Tag Archives: Jim Parsons

Hidden Figures (2016)

<strong class="MovieTitle">Hidden Figures</strong> (2016)

(On Cable TV, September 2017) While I’m convinced that revisionist works such as Hidden Figures are essential in making full sense of history (which doesn’t rely solely on the majority-status figureheads, but also the unnamed masses actually doing the work), I can’t get rid of a feeling of annoyance when the fiction proves to be more revolting than the reality. I am, of course, showing my white privilege when I point out that Hidden Figures manipulates historical facts to make life seem even more terrible for its black female protagonists. (The entire washroom subplot, as infuriating as it is, never happened in real life.)  Still, there is a lot to like in what Hidden Figures actually does. “Coloured computers” packs so much wrongness in two words that it’s almost a relief to see a movie sidestep the heroics of The Right Stuff to show who was behind much of the mathematical grunt work. It helps that Taraji P. Henson, Octavia Spencer and Janelle Monáe make great heroines, and that capable white actors such as Kevin Costner and Kirsten Dunst are (for once!) relegated to support roles. (Meanwhile, there’s Jim Parsons being Jim Parsons—for all of the acclaim that he’s gotten for Sheldon Cooper, the more I see him in other venues the more I’m seeing him in the same role.)  The historical recreation of NASA’s early days (dramatic inaccuracies aside) is also impressive, and Hidden Figures more than finds its way alongside The Right Stuff and Apollo 13 as essential movies for space program enthusiasts. Which makes the inaccuracies worse, in a way—I’d settled for a less dramatic film if it meant a more accurate one: it’s not as if the basic story wasn’t inspiring enough…

Home (2015)

<strong class="MovieTitle">Home</strong> (2015)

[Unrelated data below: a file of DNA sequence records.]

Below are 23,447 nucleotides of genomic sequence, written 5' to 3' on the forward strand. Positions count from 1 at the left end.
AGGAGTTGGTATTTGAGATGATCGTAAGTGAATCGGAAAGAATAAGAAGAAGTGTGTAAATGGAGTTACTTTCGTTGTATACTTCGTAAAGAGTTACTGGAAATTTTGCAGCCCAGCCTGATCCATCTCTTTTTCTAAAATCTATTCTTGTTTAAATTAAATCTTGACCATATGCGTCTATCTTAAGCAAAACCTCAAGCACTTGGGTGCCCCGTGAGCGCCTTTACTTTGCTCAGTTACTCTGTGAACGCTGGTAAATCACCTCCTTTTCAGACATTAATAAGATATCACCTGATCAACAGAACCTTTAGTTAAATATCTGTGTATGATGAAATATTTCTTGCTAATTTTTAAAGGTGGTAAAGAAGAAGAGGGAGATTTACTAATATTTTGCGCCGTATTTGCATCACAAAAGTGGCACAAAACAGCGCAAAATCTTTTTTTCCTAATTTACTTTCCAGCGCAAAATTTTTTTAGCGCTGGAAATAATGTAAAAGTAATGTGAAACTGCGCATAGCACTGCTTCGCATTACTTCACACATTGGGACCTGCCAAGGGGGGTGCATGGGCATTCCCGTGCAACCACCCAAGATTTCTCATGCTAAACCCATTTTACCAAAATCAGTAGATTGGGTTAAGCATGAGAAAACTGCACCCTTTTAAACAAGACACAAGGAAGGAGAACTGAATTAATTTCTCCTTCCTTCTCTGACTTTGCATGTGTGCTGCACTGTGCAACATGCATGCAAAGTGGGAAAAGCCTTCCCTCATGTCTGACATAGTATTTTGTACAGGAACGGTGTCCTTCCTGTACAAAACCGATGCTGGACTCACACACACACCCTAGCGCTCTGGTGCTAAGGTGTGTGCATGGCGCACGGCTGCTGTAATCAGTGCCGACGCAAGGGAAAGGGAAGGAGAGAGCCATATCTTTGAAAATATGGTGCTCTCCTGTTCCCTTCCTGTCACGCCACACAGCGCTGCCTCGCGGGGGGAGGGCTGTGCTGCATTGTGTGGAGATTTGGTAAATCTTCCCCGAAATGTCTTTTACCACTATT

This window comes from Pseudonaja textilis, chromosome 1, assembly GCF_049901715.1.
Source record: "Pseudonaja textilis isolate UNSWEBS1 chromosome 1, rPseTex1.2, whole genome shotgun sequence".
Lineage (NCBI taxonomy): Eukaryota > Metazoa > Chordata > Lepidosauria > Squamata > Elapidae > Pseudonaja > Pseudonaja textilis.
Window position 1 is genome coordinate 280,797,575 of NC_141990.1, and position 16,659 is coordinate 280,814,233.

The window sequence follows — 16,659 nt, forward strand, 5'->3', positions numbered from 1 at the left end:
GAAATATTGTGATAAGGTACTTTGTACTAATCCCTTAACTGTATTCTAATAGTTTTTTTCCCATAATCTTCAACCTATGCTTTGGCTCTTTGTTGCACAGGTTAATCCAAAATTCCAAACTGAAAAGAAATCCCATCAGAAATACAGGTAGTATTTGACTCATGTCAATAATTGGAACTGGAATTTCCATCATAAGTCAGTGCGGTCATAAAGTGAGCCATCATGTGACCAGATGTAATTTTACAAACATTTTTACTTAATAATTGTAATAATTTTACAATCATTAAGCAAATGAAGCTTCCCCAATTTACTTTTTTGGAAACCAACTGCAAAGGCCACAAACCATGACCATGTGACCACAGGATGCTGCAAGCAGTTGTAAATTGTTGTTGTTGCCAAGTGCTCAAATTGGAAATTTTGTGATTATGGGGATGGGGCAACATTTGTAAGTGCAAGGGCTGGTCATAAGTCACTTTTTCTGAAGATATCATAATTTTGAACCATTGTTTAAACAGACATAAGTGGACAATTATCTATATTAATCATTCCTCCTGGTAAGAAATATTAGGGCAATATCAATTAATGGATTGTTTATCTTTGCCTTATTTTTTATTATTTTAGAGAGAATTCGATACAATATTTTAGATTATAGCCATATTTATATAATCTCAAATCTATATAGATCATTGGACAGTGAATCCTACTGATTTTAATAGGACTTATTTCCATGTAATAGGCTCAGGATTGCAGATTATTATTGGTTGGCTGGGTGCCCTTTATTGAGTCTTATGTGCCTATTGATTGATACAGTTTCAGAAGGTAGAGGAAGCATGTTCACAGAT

(In French, Video on Demand, October 2015)  By now, the conventions of animated kids movies have been codified in an industry standard that only the daring or the foolhardy dare to ignore.  You can recognize the average middle-of-the-road animated feature by how well if hews to that formula: imaginative concept involving a bit of fantasy or science-fiction; a resolutely cheerful tone that still allows for a few moments of terror or sadness; a younger protagonist with fantastical friends; high-energy musical number and action sequences; and celebrity voices.  Home checks off all of these items twice.  It’s about a curiously dim-witted alien invasion that relocates all humans to dense custom suburbs in desert Australia, but it’s mostly about how a young teenager quests to reunite with her mother and understand an alien outcast who becomes her best ally.  Cats, broken syntax, the Eiffel tower and another alien race all complicate the plot, but by and large Home is about a girl trying to get back to her mom.  Having seen the film in French, I missed out on Jim Parson’s voice acting as the alien, but a few of Rihanna’s songs are featured in their original language.  (The broken language jokes are valiantly translated in French –although a few of them have to be back-translated in English to make sense.)  It’s an amiable and colorful film, definitely quirky enough to be interesting for adults, while being good-natured and funny enough for the younger set.  I’ll note that alien invasions are, by now, such a familiar SF concept that the film can dispense of the invasion sequence in a few minutes and then take place entirely after the event. (The film also gets to play a bit with the idea of alien invaders, all in the service of a non-violent film)  The standout sequence of the film is an imaginative action sequence featuring a levitating Eiffel tower being thrown off-balance and scratching a bit of the Parisian landscape.  Home does not manage to make enough of its elements to propel itself in the front-row of animated features: it’s a by-the-numbers affair, amusing but unremarkable.  That’s not necessarily bad, but there are plenty of other similar features to take up your time if you’re in the mood for that kind of thing.